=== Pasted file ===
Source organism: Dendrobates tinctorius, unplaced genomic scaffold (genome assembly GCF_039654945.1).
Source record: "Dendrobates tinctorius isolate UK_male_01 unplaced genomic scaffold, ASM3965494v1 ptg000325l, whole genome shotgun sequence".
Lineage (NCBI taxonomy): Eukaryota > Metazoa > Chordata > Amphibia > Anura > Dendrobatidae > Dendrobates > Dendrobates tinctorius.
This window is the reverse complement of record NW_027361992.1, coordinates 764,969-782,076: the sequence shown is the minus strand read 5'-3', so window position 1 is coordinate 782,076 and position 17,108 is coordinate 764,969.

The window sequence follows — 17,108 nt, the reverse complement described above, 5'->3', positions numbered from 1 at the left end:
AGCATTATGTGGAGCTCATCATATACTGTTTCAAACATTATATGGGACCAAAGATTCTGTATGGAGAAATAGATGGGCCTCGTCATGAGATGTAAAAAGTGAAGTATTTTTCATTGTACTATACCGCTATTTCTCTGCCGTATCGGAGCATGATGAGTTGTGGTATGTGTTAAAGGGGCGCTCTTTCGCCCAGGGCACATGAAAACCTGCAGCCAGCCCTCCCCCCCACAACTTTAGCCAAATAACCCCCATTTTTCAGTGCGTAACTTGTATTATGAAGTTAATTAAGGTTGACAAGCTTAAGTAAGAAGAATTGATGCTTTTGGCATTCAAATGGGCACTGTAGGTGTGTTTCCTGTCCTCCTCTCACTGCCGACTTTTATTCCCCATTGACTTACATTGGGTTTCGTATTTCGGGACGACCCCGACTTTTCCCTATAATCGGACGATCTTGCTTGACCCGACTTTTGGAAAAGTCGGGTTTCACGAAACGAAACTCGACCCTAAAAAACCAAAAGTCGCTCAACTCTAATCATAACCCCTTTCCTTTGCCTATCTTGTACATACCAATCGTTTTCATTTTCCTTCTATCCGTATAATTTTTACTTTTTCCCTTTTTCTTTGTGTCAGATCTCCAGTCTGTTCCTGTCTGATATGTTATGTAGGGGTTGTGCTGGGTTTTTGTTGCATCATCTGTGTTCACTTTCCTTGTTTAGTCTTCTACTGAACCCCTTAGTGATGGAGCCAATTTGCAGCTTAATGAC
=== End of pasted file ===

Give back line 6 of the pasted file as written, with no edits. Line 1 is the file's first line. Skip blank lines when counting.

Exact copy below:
AGCATTATGTGGAGCTCATCATATACTGTTTCAAACATTATATGGGACCAAAGATTCTGTATGGAGAAATAGATGGGCCTCGTCATGAGATGTAAAAAGTGAAGTATTTTTCATTGTACTATACCGCTATTTCTCTGCCGTATCGGAGCATGATGAGTTGTGGTATGTGTTAAAGGGGCGCTCTTTCGCCCAGGGCACATGAAAACCTGCAGCCAGCCCTCCCCCCCACAACTTTAGCCAAATAACCCCCATTTTTCAGTGCGTAACTTGTATTATGAAGTTAATTAAGGTTGACAAGCTTAAGTAAGAAGAATTGATGCTTTTGGCATTCAAATGGGCACTGTAGGTGTGTTTCCTGTCCTCCTCTCACTGCCGACTTTTATTCCCCATTGACTTACATTGGGTTTCGTATTTCGGGACGACCCCGACTTTTCCCTATAATCGGACGATCTTGCTTGACCCGACTTTTGGAAAAGTCGGGTTTCACGAAACGAAACTCGACCCTAAAAAACCAAAAGTCGCTCAACTCTAATCATAACCCCTTTCCTTTGCCTATCTTGTACATACCAATCGTTTTCATTTTCCTTCTATCCGTATAATTTTTACTTTTTCCCTTTTTCTTTGTGTCAGATCTCCAGTCTGTTCCTGTCTGATATGTTATGTAGGGGTTGTGCTGGGTTTTTGTTGCATCATCTGTGTTCACTTTCCTTGTTTAGTCTTCTACTGAACCCCTTAGTGATGGAGCCAATTTGCAGCTTAATGAC